This is a complex area, because there are three conflicting requirements:

(1) to leave intact where possible the requirements of land registration legislation while

(2) protecting so far as possible third parties who may not be aware that property they are acquiring is subject to Code Rights and

(3) treating all Code Rights in the same manner wherever possible (so that, for example, it is not important whether a Code Right is granted by way of an easement (which is a property right) or a wayleave (which is a personal licence).

The difficulty we have is that Code Rights can be contained in two different types of document: leases and general agreements, and the latter may or may not create property interests depending on the manner in which they are drafted.  Leases need to be registered under land registration legislation.  But other agreements need to be registered only to the extent that they create property interests (easements typically).  Non-property interests cannot be registered at HMLR.

In relation to these issues, the Law Commission’s proposals (in paras 2.128 onwards of its report Law Com No 336) were:

  • where Code Rights are conferred by a lease, the revised Code should make no special provision as to who should be bound by the lease and its provisions, and should not amend or disapply the normal rules of land registration.
  • where Code Rights are conferred otherwise than in a lease, the revised Code should provide for them to bind successors in title to the Site Provider who granted them, and those with an interest subsequently derived from the title of the Site Provider, as if they were property rights. [This effectively means that it is immaterial whether Code Rights that are conferred otherwise than in a lease are easements (which would requirement substantive registration) or wayleaves (which would not).]
  • the revised Code should provide for an amendment to the Land Registration Act 2002 to the effect that Code Rights that amount to an interest in land, conferred otherwise than in a lease, will be overriding interests so that they are enforceable against purchasers of registered land despite not being registered.


I remember thinking, when reading the Law Commission’s report, that this seems sensible.  It is non-sensical to exclude leases that happen to confer Code Rights from the requirement for registration for two reasons.  First, they create an interest in land in the same way as any lease and secondly no-one can be 100% sure whether or not a lease confers Code Rights or not throughout the whole of its term, so out of caution people will register them anyway in order to ensure protection against third parties.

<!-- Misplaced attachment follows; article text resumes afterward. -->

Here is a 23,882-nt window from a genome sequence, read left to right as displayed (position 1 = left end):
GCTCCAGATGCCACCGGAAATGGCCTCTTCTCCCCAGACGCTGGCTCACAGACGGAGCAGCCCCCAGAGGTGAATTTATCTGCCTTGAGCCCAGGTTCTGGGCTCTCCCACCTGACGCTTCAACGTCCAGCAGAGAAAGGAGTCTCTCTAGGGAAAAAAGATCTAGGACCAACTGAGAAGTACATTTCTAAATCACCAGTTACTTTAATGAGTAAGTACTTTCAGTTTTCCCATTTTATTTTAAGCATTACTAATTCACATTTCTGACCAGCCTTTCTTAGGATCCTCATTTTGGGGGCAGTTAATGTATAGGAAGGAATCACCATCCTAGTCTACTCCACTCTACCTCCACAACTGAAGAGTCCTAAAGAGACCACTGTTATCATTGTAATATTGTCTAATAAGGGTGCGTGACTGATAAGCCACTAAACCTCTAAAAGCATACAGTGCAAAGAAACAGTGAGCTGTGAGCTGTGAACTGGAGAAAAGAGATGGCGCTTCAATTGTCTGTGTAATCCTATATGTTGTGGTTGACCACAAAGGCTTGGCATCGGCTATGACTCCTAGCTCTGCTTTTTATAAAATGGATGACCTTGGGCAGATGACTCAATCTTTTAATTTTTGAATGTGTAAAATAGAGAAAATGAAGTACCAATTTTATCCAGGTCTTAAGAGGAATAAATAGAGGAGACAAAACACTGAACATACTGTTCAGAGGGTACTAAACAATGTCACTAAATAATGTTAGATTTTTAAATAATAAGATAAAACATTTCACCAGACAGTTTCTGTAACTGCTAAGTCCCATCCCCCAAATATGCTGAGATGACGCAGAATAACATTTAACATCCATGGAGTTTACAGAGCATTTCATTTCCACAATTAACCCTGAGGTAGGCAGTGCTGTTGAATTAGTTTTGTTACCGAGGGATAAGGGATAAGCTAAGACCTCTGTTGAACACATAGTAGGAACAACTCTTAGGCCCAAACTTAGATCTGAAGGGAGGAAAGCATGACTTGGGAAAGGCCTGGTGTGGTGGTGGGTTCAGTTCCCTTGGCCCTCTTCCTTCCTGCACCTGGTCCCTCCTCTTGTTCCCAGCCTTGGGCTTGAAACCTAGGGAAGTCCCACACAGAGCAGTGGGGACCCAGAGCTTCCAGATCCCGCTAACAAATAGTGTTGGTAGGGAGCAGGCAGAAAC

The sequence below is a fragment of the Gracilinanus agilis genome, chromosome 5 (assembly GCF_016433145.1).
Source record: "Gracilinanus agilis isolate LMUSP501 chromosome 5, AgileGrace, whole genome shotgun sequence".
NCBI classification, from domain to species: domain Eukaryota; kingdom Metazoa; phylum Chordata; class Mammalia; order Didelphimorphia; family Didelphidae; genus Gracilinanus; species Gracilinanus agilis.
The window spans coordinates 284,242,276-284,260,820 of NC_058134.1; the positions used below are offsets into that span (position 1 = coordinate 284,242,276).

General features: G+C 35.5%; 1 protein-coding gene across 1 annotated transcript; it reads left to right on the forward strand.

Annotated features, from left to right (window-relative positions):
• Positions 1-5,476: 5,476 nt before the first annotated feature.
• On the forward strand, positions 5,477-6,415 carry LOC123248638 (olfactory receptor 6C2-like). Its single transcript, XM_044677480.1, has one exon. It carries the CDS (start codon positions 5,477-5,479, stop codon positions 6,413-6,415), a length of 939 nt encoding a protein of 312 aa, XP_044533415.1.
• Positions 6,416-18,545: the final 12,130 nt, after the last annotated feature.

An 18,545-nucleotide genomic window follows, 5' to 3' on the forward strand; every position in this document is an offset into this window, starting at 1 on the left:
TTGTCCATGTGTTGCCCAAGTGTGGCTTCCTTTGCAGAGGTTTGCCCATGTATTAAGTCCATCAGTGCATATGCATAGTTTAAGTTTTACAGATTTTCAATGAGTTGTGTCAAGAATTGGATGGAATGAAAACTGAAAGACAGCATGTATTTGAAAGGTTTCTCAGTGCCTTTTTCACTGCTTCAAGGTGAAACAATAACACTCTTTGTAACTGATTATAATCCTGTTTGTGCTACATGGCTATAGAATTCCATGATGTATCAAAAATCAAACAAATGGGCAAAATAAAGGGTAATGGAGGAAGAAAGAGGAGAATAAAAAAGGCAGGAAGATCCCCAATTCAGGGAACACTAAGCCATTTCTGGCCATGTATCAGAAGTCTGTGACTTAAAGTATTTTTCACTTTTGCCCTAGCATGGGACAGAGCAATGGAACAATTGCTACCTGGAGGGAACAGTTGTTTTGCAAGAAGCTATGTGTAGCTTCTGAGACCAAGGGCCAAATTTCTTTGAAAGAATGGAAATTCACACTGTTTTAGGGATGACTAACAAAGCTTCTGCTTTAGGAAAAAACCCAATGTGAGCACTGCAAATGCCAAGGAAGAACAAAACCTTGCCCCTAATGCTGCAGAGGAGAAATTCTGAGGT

So I am generally happy with the Law Commission’s proposals.  There is just one element of ambiguity to be cleared up.  It is not clear to me whether an easement granted within a lease falls within the phrase “Code Rights conferred by a lease”.  This needs to be clarified.  My preference is that it should be made clear that the phrase encompasses both the demise and any easements granted along with the demise within the lease.  One reason for this is that it would be excessively complex to have two separate systems applying to the registration of one document; another is that many easements within leases (rights of access to neighbouring premises, for example) might not themselves be Code Rights and so would need to be registered under normal land registration principles.  Providing that Code Rights in the form of easements granted within leases do not need to be registered would provide a false sense of security to tenants that none of the easements require registration, which might be incorrect.

Paragraph 10 of the proposed new Code

Paragraph 10 of the proposed new Code is intended to follow the Law Commission’s recommendations.  It needs to be complex because there is no automatic concept of successors in title as there is in landlord and tenant law.  It needs to be set out here as it is referred to in the consultation questions.  It reads as follows:

Who else is bound by code rights?

10 (1) This paragraph applies if, in accordance with this Part, a code right is conferred on an operator in respect of land by a person (‘O’) who is the occupier of the land when the code right is conferred.

(2) If O has an interest in the land when the code right is conferred, the code right also binds–

(a) the successors in title to that interest,
(b) a person with an interest in the land that is created after the right is conferred and is derived (directly or indirectly) out of–
(i) O’s interest, or
(ii) the interest of a successor in title to O’s interest, and
(c) any other person at any time in occupation of the land whose right to occupation was granted by–
(i) O, at a time when O was bound by the code right, or
(ii) a person within paragraph (a) or (b).

(3) A successor in title who is bound by a code right by virtue of subparagraph
(2)(a) is to be treated as a party to the agreement by which O conferred the right.

(4) The code right also binds any other person with an interest in the land who has agreed to be bound by it.

(5)  If such a person (‘P’) agrees to be bound by the code right, the code right also binds–

(a) the successors in title to P’s interest,
(b) a person with an interest in the land that is created after P agrees to be bound and is derived (directly or indirectly) out of–
(i) P’s interest, or
(ii) the interest of a successor in title to P’s interest, and